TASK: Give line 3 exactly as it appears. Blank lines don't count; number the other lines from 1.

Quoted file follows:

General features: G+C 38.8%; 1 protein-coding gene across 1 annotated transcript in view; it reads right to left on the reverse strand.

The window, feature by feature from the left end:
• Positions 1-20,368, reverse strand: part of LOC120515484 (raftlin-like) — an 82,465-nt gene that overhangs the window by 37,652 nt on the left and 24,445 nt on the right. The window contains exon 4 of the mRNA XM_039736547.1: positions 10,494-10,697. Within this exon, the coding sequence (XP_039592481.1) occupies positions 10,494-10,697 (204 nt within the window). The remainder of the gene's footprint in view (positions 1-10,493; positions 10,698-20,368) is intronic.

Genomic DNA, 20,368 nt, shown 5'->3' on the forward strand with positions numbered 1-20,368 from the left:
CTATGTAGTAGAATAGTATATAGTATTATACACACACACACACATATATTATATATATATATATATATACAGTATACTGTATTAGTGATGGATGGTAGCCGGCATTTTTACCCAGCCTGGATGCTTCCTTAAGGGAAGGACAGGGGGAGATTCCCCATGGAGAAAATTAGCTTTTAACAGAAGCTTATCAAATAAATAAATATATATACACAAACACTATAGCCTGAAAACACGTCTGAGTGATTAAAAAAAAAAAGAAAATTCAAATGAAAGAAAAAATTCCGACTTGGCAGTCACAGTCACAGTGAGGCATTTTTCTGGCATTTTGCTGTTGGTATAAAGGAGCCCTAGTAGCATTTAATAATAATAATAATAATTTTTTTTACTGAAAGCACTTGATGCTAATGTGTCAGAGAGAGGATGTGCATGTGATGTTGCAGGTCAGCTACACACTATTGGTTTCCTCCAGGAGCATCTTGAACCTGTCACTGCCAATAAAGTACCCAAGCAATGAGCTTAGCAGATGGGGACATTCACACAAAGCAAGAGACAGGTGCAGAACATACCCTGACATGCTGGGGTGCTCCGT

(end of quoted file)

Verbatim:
• Positions 1-20,368, reverse strand: part of LOC120515484 (raftlin-like) — an 82,465-nt gene that overhangs the window by 37,652 nt on the left and 24,445 nt on the right. The window contains exon 4 of the mRNA XM_039736547.1: positions 10,494-10,697. Within this exon, the coding sequence (XP_039592481.1) occupies positions 10,494-10,697 (204 nt within the window). The remainder of the gene's footprint in view (positions 1-10,493; positions 10,698-20,368) is intronic.